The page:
The “Art” of Hosting a Great Festival

Epcot’s International Festival of the Arts added an extra pop to our January visit.

Running every day until February 19, the festival gave us more than usual to do, see, and eat.

The truth is, we couldn’t get to it all in one day AND do all our regular Epcot favorites (Soarin’, Club Cool, Test Track, Via Napoli, Les Halles Boulangerie-Patisserie, Agent P, Spaceship Earth, Living with the Land, and Mitsukoshi), so we concentrated on visiting the artist booths this trip.

Our first stop was to the booth of Greg McCullough, creator of the official festival poster and so much more. McCullough’s career includes stints at both Disney and Pixar. During our visit, he spent a lot of time chatting with us about his experiences as a self-taught artist. Two of his pieces really stood out. The piece created for the poster was difficult to walk away from as it features all 13 World Showcase country icons and 35 hidden Mickeys.

Can you find the 13 icons and 35 hidden Mickeys in this piece by Greg McCullough?

Equally stunning, however, was his painting of a large tree. The tree—similar in majesty to the Tree of Life—blazed with a crown of golden-hued leaves that swirled in the center into that famous Mickey symbol. In the distance, McCullough added a nod to each park and Disney Springs.

With the parks in the distance, this tranquil tree was bursting with sunlight.

Our next stop—to the booth of Orange County native Noah—cast an entirely different vibe. His sepia-toned works of kids and characters enjoying favorite Disney attractions were hard to resist. (Check out the piece called “Yeti-Or-Not”.) We loved that Noah was on site as well, chatting up festival goers and signing prints. We wanted to know more about this unique artist, so we checked his bio. Not only has he partnered with Disney to create “Noah” versions of the characters we saw at Epcot, his work is also used for Vinylmation.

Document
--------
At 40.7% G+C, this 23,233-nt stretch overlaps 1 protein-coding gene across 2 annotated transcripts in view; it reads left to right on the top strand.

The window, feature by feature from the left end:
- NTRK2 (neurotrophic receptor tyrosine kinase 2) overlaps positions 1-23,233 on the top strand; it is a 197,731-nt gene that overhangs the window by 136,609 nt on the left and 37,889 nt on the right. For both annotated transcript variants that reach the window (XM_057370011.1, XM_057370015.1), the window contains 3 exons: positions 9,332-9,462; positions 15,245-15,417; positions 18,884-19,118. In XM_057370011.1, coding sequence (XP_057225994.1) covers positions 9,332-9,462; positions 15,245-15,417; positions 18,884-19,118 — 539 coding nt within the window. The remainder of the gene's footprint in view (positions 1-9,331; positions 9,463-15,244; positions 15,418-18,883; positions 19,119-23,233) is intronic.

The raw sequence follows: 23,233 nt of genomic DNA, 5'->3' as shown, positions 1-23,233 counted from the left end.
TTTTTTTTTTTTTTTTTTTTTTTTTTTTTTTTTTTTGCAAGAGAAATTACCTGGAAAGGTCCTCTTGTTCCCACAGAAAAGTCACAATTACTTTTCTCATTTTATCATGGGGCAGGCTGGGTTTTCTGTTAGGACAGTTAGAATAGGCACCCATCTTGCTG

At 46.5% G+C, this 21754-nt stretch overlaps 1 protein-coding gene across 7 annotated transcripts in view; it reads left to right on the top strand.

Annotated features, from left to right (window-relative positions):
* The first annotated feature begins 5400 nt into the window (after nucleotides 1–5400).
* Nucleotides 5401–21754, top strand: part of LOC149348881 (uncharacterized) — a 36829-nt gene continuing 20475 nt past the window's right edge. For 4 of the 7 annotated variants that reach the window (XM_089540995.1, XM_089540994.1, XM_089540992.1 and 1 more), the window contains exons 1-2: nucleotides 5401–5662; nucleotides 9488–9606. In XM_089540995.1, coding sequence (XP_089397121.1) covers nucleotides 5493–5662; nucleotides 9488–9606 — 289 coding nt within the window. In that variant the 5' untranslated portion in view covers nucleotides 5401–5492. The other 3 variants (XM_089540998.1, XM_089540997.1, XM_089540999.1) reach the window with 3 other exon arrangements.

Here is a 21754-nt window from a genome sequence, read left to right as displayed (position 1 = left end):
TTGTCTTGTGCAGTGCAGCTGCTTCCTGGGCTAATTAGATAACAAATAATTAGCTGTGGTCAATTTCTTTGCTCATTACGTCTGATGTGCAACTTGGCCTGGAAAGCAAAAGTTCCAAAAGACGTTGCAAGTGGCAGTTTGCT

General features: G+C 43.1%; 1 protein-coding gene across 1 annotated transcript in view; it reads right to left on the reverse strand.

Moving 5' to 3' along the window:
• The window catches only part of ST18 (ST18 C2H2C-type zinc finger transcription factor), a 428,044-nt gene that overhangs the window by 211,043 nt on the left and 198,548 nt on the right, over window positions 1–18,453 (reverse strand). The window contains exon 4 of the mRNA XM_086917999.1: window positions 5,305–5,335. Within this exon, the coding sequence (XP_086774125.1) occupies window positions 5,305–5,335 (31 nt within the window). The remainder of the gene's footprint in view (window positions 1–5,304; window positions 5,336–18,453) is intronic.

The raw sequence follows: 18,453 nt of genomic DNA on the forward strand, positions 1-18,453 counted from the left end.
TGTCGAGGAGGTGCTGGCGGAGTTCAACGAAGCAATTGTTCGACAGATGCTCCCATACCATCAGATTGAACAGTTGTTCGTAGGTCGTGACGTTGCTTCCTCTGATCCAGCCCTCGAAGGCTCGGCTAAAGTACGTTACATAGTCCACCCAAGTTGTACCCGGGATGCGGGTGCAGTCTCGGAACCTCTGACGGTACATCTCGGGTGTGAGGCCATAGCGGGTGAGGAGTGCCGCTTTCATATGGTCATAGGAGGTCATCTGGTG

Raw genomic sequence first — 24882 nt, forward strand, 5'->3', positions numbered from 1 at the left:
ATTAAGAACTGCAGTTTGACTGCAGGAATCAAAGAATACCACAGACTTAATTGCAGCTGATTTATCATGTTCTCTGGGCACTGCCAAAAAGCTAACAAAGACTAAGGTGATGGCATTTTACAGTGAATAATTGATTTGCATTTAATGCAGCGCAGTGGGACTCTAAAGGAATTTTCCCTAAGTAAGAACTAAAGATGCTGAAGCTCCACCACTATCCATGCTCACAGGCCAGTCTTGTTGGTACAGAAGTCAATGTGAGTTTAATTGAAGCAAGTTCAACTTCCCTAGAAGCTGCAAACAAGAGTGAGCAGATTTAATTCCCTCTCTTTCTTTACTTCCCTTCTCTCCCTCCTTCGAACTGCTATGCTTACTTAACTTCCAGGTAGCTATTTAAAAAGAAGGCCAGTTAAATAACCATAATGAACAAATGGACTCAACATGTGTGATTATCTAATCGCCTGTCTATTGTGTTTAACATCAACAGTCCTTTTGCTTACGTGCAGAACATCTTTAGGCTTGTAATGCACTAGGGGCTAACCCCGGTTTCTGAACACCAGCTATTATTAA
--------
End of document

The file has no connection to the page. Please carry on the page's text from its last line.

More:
We revisited our favorite booth from 2017—the Fairy House Ladies. They did not disappoint with their whimsical fairy homes made out of nostalgic toys, discarded metal, and natural materials. The ladies even had a story to tell. That very morning, they arrived to open their booth and heard the sound of a music box coming from inside. When they entered, a toy carousel used in one of their creations was playing. Had a fairy just left the premises?

The Fisher Price carousel in the bottom left corner was playing when the Fairy House Ladies arrived that day.

Our last stop was the new Artists of Tomorrow exhibit presented by the Crealde School of Art. The Crealde school teaches from three central Florida campuses and several community outreach programs. The works—by artists ranging in age from four to 17—inspired our kiddos to go home and “draw something.”

This clay sculpture collaboration called “Village Luminary” was made by Crealde’s summer campers.

While visiting the show, we also stumbled upon the folks from Enemy Ink, who were printing official festival t-shirts. They let us pick out a shirt and a design, and then they printed up a tee for us on the spot. It was a very neat experience and souvenir.


The guys from Enemy Ink printed up a shirt for us on the spot.

So that’s our rundown of the art highlights. Really, it’s just the tip of the iceberg. There is so much more to see: living statutes, workshops on everything from photography to latte making, chalk art, special Disney on Broadway weekend performances, a Figment scavenger hunt, step-into-the-art photo ops, mural painting, and dozens of booths offering wildly creative food and drink.

We declare the 2nd Annual Festival of the Arts a big hit.

Thanks for Popping In!

Join our subscriber list and get exclusive content every Monday.


Sign up for the MAIN STREET POP IN Newsletter!